As I start thinking about heading home I have to give a shout out to the village who takes care of and loves my little Minka – moo (pictured above).  Scot let me FaceTime with her every night until Kyle took her for a long visit. He has sent me several pics of her being her whackadoodle self. His roommate Tyler sent me an adorable video of her with him asking her “to say Hi to your Momma”. His other roommate Casey posted a photo on Facebook of the Minkster playing with his parents’ dog. And finally my friend Alison who picked up the dog from Kyle’s to take her for a hike in the valley, her favorite spot in Trumbull. This all makes it much easier to be away from her knowing she is getting all that love. 

Day +9

Today was markedly better than yesterday. And yes, Cheryl, although I did not mention it in yesterday’s blog I did puke yesterday. I had been trying really hard to convince myself that I was less nauseous than I had been and I misplayed it and ended up throwing up before breakfast. Proof that the power of positive thinking is not always enough.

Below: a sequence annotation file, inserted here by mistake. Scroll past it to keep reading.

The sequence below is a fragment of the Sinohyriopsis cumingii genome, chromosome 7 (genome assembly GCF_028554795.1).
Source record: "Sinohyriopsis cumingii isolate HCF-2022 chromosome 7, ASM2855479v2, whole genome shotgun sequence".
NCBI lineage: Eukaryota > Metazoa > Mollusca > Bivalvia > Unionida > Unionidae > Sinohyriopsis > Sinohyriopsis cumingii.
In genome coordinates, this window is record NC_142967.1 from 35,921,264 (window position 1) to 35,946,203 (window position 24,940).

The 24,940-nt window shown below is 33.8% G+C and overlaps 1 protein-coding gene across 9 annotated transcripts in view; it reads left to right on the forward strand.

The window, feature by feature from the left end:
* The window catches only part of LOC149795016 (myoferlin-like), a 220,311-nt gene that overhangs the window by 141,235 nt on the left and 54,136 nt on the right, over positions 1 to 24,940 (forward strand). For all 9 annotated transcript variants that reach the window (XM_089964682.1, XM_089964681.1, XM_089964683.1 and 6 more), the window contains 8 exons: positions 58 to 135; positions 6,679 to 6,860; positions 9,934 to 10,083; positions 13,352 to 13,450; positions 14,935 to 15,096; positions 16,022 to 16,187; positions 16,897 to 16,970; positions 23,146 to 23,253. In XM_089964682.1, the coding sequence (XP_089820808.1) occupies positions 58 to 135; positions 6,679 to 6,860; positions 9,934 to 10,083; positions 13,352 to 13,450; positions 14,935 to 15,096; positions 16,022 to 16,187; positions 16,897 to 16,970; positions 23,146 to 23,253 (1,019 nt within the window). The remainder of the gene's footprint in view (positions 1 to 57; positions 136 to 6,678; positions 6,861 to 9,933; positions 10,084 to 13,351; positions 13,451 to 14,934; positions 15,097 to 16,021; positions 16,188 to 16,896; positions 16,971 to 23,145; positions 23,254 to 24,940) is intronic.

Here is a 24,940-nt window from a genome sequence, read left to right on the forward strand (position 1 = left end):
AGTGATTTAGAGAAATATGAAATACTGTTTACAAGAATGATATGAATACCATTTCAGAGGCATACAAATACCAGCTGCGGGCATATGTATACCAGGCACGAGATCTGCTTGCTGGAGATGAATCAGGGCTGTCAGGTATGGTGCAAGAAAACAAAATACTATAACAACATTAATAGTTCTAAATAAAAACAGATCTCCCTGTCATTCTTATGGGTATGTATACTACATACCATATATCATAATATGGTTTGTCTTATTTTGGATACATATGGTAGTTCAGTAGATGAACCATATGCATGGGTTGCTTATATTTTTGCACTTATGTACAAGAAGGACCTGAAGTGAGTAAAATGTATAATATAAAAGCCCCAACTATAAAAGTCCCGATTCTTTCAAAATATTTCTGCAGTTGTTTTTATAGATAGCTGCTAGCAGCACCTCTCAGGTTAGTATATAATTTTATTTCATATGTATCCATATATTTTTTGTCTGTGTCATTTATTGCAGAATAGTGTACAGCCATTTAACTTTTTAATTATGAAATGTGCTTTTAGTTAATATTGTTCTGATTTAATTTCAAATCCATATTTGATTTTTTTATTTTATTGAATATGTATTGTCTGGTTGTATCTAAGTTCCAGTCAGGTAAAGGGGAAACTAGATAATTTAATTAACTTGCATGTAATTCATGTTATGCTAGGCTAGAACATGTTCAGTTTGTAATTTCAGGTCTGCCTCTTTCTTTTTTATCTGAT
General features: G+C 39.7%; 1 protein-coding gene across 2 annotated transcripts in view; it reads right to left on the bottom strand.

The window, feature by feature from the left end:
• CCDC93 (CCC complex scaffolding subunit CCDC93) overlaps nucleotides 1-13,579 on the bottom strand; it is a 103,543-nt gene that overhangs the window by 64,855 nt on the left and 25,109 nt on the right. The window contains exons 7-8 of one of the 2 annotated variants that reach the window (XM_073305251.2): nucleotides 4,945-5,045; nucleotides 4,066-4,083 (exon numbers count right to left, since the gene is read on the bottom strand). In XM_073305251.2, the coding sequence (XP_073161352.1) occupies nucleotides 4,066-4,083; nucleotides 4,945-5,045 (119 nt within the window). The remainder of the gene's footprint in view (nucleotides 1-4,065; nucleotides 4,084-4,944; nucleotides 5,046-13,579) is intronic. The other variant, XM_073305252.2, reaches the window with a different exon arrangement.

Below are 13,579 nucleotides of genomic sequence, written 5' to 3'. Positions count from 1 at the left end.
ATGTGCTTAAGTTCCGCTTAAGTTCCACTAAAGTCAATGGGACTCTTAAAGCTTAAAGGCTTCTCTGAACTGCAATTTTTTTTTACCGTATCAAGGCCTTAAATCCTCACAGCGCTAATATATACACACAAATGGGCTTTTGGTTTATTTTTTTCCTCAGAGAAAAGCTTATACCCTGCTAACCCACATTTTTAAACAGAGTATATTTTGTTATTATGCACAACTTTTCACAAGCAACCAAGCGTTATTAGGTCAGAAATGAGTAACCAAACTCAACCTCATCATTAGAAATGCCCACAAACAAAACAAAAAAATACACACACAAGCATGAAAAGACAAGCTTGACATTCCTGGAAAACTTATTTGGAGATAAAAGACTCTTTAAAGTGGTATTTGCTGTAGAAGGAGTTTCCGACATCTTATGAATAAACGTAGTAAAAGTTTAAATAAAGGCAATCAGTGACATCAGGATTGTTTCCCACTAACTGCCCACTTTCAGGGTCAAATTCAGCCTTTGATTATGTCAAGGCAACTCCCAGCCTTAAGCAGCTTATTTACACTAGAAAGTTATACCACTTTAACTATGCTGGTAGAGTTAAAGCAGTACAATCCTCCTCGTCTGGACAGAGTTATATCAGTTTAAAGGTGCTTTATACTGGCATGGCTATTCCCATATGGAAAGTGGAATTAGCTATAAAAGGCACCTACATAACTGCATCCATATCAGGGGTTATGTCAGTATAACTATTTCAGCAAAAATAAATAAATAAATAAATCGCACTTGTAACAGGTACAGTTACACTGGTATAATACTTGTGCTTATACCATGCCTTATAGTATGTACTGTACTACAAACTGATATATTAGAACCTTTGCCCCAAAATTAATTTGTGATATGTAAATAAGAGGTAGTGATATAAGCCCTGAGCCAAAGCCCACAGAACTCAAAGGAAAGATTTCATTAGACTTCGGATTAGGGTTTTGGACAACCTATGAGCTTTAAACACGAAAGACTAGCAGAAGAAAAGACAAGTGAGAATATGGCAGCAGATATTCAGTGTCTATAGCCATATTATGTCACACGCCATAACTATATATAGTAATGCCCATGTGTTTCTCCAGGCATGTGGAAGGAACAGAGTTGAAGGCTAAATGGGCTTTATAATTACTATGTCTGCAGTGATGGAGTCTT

Today my numbers are still in the trenches but still my WBC doubled from 0.04 to 0.08, platelets are 14 and hematocrit at 24.7. 

I haven’t napped since this morning and It was only thirty minutes compared to my typical two hours. I am starting to feel a little bit bored so that must be a good sign. 

Sarah has been force feeding me liquids, constantly filling my cup with ice and whatever beverage I have around. If I can drink enough I can earn some time disconnected from the IV pole.